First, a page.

By ERIN NOHA
CEDAR RIVER — Plans are moving forward to add electrical sites and a bathroom to Fox Park in Cedarville Township.
At a packed board meeting on Wednesday, supervisor Lin Peterson announced they would not be applying for a Department of Natural Resources grant for Fox Park, which is why a public hearing was scheduled — it was a requirement for the application process.
Still, the project will move forward, using funds the township gained by selling a portion of the land. Peterson said all 20 sites would have electricity, costing about $40,000 to $50,000. They will also replace picnic tables, an estimate of about $5,250. The board is working on the cost of the bathrooms.
“It’s not a fancy enough project,” Peterson said, mentioning that the DNR awarded more points to applicants who considered special projects like a sustainable rainwater garden and a water bottle-filling station.
She said Fox Park would not have a garbage dropoff or other extensive accommodations that some parks have, like water access or a dump station.
“By the time we went through and redlined everything, basically, we just wanted it simple,” Peterson said. “We just want the electrical at the campsites and the bathroom.”
At the meeting, she allowed community members to speak, mentioning that it wasn’t required as the township wasn’t pursuing the grant.
“Is there any way something could be agreed upon where the park could remain half rustic?” said Lou Ann Bates, a community member and owner of Raven Wood Gardens.
More community members commented.
“Everyone that I’ve spoken to says, ‘Keep it rustic,’” said John Slavick, a former board member. “I don’t know why you do not listen to any of that.”
Tony Williams said that the board changed plans from a few years ago.
“When I was on the board, the agreement was to keep the picnic area the same, add campsites in the middle and leave the rustic area down there,” he said, mentioning that he liked the idea of bathrooms.
“I think that’s a good thing, getting rid of the pit toilets,” Williams said. “I was involved in the thing at Kleinke Park … hat didn’t change the park a damn bit. They did a lot better. I did the septic. I did the dump station. I did everything down there — and everybody loves it down there.”
“Then they can go down there if they want a flushing toilet,” Slavick said.
“Here’s the problem. Wells Park and Kleinke are always full,” Williams said. “This would be really nice up here. It would be really nice.”
The county owns Kleinke Park and Shakey Lakes Park, while the state owns Wells Park and Cedarville Township owns Fox Park.
People can make reservations online for Fox Park through Menominee County Parks System’s website: menomineecountyparks.com.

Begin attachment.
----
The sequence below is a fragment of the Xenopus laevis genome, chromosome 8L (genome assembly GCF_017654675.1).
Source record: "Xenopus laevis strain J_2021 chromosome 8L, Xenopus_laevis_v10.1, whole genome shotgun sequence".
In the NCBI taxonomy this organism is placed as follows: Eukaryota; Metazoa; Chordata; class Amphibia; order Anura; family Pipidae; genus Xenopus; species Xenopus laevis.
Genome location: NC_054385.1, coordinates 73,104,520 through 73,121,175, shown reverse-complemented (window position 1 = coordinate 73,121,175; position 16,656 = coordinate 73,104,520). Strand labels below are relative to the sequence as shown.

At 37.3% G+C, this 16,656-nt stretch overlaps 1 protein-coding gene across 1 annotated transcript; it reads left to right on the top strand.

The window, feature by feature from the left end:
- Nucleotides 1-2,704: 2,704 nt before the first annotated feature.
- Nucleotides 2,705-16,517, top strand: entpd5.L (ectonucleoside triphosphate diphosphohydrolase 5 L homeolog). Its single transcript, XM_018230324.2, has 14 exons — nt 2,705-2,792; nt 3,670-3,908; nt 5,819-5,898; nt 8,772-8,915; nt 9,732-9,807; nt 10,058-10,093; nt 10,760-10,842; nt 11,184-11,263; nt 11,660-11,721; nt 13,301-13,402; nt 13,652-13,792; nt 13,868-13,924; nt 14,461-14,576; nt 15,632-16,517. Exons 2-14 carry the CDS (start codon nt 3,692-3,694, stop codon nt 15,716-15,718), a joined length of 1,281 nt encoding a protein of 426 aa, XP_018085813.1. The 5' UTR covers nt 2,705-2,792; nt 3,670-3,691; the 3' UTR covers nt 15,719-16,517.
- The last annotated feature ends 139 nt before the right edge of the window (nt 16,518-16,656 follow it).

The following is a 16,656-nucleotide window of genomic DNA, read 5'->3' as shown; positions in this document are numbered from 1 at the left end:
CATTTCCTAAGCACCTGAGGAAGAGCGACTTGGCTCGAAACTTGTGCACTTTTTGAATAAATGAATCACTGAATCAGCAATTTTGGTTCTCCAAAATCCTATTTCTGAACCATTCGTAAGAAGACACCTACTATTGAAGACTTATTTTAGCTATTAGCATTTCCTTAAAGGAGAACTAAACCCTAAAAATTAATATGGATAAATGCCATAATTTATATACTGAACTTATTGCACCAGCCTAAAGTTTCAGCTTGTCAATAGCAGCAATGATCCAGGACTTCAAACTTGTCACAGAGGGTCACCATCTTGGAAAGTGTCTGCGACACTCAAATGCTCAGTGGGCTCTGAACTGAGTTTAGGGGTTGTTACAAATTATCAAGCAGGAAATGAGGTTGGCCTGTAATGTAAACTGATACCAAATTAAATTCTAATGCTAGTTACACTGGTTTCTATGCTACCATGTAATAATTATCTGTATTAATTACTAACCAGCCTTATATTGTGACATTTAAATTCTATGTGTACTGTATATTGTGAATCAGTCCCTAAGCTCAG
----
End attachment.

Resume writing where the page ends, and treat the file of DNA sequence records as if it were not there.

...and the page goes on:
In 2022, Fox Park had 588 reservations and made $27,370 in revenue, with $5,880 going to the county because of a $10 reservation fee, which covers credit card fees and costs of maintaining the website and its software costs, according to the county administrator Jason Carviou.
Since the 2023 online reservations opened on Monday (March 6), Fox Park has received 115 reservations and made $7,690 in revenue. The county will keep $1,150 for the reservation fee.
In 2021, the county paid approximately $18,000 to purchase a camping registration system.
Former board member Slavick opposed using the county website.
“If we were doing it ourselves, we could process the fee,” Slavick said. “I told you I could’ve developed the website. I could’ve done the software and done all that for you. Nope, you don’t want me to have anything to do with the park.”
Board member Kathy Prestin said they’d had no problems with the system run by the county.
“If anything, we’ve had nothing but compliments,” Prestin said. “It’s not costing us anything to do it. They are not charging us anything to do it. All they are doing is taking the fees that we would have to have paid anyway.”
Peterson said people wanted electrical hookups.
Even though the sites will have electricity, the state doesn’t consider the park modern.
“As far as the state is concerned, we are still considered a rustic campsite even if we put the electric in,” said Donna Buechler, a board member.
Buechler also said it bothered her when Slavick said the board doesn’t listen.
“You say we’re not listening to you, but maybe we’re listening to the people that don’t agree with you,” Buechler said. “I’m saying there are people that do agree with us.”